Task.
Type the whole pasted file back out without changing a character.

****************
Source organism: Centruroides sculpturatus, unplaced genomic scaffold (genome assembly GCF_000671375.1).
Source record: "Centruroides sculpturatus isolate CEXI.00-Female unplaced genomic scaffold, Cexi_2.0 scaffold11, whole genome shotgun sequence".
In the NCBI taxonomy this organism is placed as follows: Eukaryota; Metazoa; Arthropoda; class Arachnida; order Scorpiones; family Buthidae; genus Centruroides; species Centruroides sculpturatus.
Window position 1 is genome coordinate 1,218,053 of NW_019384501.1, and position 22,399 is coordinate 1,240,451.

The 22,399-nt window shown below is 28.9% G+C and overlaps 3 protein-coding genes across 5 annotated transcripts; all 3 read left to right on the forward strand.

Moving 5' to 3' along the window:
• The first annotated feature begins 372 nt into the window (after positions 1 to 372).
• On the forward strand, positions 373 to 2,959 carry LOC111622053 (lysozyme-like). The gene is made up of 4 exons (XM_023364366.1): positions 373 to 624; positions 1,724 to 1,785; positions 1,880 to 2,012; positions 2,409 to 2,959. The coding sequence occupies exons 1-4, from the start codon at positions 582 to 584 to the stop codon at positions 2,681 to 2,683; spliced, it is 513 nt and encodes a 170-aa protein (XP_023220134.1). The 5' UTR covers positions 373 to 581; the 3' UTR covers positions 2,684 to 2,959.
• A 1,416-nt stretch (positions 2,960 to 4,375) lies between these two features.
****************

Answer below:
Source organism: Centruroides sculpturatus, unplaced genomic scaffold (genome assembly GCF_000671375.1).
Source record: "Centruroides sculpturatus isolate CEXI.00-Female unplaced genomic scaffold, Cexi_2.0 scaffold11, whole genome shotgun sequence".
In the NCBI taxonomy this organism is placed as follows: Eukaryota; Metazoa; Arthropoda; class Arachnida; order Scorpiones; family Buthidae; genus Centruroides; species Centruroides sculpturatus.
Window position 1 is genome coordinate 1,218,053 of NW_019384501.1, and position 22,399 is coordinate 1,240,451.

The 22,399-nt window shown below is 28.9% G+C and overlaps 3 protein-coding genes across 5 annotated transcripts; all 3 read left to right on the forward strand.

Moving 5' to 3' along the window:
• The first annotated feature begins 372 nt into the window (after positions 1 to 372).
• On the forward strand, positions 373 to 2,959 carry LOC111622053 (lysozyme-like). The gene is made up of 4 exons (XM_023364366.1): positions 373 to 624; positions 1,724 to 1,785; positions 1,880 to 2,012; positions 2,409 to 2,959. The coding sequence occupies exons 1-4, from the start codon at positions 582 to 584 to the stop codon at positions 2,681 to 2,683; spliced, it is 513 nt and encodes a 170-aa protein (XP_023220134.1). The 5' UTR covers positions 373 to 581; the 3' UTR covers positions 2,684 to 2,959.
• A 1,416-nt stretch (positions 2,960 to 4,375) lies between these two features.